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HSPD1 (Heat Shock 60kDa Protein 1)

Written2007-02Ahmad Faried, Leri S Faried
Department of General Surgical Science (Surgery I), Graduate School of Medicine, Gunma University, Maebashi, Japan
Updated2014-10Cappello Francesco, Conway de Macario Everly , Macario Alberto JL
Department of Experimental Biomedicine, Clinical Neuroscience, Section of Human Anatomy, University of Palermo, Palermo, Italy;, Euro-Mediterranean Institute of Science, Technology, Palermo, Italy (FC); Department of Microbiology, Immunology, School of Medicine, University of Maryland at Baltimore; Institute of Marine, Environmental Technology (IMET); Columbus Center, Baltimore, MD 21202, USA (ECdeM); Department of Microbiology, Immunology, School of Medicine, University of Maryland at Baltimore,, Institute of Marine, Environmental Technology (IMET), Columbus Center, Baltimore, MD 21202, USA;, Euro-Mediterranean Institute of Science, Technology, Palermo, Italy (AJLM)

Abstract The HSPD1 gene encodes a protein known as HSP60 or Hsp60, also commonly referred to as Cpn60. This protein is a molecular chaperone typically localized inside mitochondria where it forms a chaperoning machine with HSP10 (encoded by the HSPE1 gene), also called Cpn10, to assist protein folding inside the organelle. Hsp60 also occurs in the cytosol, plasma-cell membrane, intercellular space, and blood. Its functions in all these extramitochondrial locations are poorly understood. While the canonical functions of Hsp60 are considered to be cytoprotective, anti-stress and maintenance of protein homeostasis, other roles are currently being investigated. For example, Hsp60 participates in the pathogenesis of diseases in various ways in certain types of cancer, and chronic inflammatory and autoimmune pathological conditions. These are considered chaperonopathies by mistake, in which a normal chaperone (normal at least as far as it can be determined by current methods to study the structure of a molecule available only at extremely low concentrations and quantities) turns against the organism instead of protecting it, favouring the growth and dissemination of cancer cells, or the initiation-progression of inflammation, for instance. In addition, Hsp60 mutations cause at least two types of severe genetic chaperonopathies. All this knowledge is expanding nowadays clearly pointing to Hsp60 as a potential target for chaperonotherapy by replacement when it is defective or by inhibition when it is pathogenic.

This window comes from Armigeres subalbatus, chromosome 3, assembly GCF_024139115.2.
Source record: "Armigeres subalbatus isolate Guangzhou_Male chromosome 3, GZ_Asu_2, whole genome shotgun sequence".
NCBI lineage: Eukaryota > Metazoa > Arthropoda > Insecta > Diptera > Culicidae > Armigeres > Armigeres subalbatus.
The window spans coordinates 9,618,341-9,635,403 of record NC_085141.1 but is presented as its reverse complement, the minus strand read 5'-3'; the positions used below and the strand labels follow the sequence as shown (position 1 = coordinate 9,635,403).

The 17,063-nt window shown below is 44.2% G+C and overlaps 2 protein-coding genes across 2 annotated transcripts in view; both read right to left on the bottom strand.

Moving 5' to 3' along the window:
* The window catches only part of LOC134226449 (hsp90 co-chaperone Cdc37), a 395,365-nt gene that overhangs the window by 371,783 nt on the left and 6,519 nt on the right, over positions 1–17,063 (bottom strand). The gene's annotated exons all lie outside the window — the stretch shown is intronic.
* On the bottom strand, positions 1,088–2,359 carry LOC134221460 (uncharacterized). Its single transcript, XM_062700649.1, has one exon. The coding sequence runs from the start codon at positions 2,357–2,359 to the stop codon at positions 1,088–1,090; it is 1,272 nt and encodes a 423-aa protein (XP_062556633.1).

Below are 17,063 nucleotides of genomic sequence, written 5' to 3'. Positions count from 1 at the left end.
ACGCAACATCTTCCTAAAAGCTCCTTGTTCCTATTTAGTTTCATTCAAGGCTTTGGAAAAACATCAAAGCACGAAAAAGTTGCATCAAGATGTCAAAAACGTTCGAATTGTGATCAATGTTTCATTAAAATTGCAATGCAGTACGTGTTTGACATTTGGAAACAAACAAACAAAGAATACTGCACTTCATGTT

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Identity

Other namesHSP60
HSP65
HuCHA60
Chaperonin 60kDa (CPN60)
GROEL
SPG13
HGNC (Hugo) HSPD1
LocusID (NCBI) 3329
Atlas_Id 40888
Location 2q33.1  [Link to chromosome band 2q33]
Location_base_pair Starts at 198351308 and ends at 198364640 bp from pter ( according to hg19-Feb_2009)  [Mapping HSPD1.png]
 
  Hsp60 and Hsp10 protein/gene/genomic data.
Fusion genes
(updated 2016)
CDH12 (5p14.3) / HSPD1 (2q33.1)HSPA8 (11q24.1) / HSPD1 (2q33.1)IMMT (2p11.2) / HSPD1 (2q33.1)
LOC728190 () / HSPD1 (2q33.1)

DNA/RNA

 
  The human hsp60 genes and pseudogenes: genomic data. Source: Mukherjee et al. BMC Evolutionary Biology 2010 10:64. PMID 20193073
Description The human HSP60 gene (HSPD1) contains 12 exons and 11 introns and was predicted to span over approximately 13 kb of the genomic DNA. The first exon is non-coding region (Hansen et al., 2003; Mukherjee et al., 2010).
Transcription Two transcript variants encoding the same protein have been identified for HSPD1 http://www.ncbi.nlm.nih.gov/gene/3329; Mukherjee et al., 2010).
Pseudogene Twelve pseudogenes located on chromosome 3, 4, 5, 6, 8 and 12 have been associated with HSP60 (Mukherjee et al., 2010).

Protein

 
  The molecular anatomy of the human Hsp60: structural domains.
Left: The anatomy of the human Hsp60: structural domains. The cartoon represents a three-dimensional model of the human Hsp60 monomer showing its three structural domains: apical in green, intermediate in yellow and equatorial in red. Right: This picture presents the ATP and Mg+/K+ binding sites on Hsp60. Particularly it shows two highly conserved sequences: 52-DGVTVAKEI-60 (orange-brown), and 85-AGDGTTTATVL-95 (magenta) corresponding to the binding sites for Mg+/K+ (green and yellow spheres, respectively) and ATP/ADP (red). Source: Cappello et al., Expert Opin Ther Targets. 2014 ; 18 (2) : 185-208. PMID 24286280.
Description The HSP60 consists of 573 amino acids corresponding to a molecular weight of 61.05 kDa (Mukherjee et al., 2010). The HSP60 protein are abundant proteins of eubacteria genomes and mitochondria in eukaryotes, and also occurs in other locations, such as the cellular cytosol, plasma-cell membrane, and extracellular space (including blood) in eukaryotic organisms.
HSP60 belongs to the chaperone subgroup called chaperonins, of which two varieties are known: chaperonins of Group I and chaperonins of Group II. The former include the human HSP60 typically present in the mitochondria (but also occurring in other locations as described above) and the bacterial GroEL. Chaperonins of Group II include the archaeal thermosome subunits and the cytosolic chaperonin CCT (Chaperonin-containing TCP-1). The human HSP60 and the bacterial GroEL form oligomers: seven monomers associate to form a ring and two rings associate end to end to build a large chaperoning machine of fourteen subunits, all identical. This tetradecamer is the HSP60 functional chaperoning complex that associates with Hsp60 and requires ATP and ATPase activity for the folding of substrates (Cappello et al., 2014).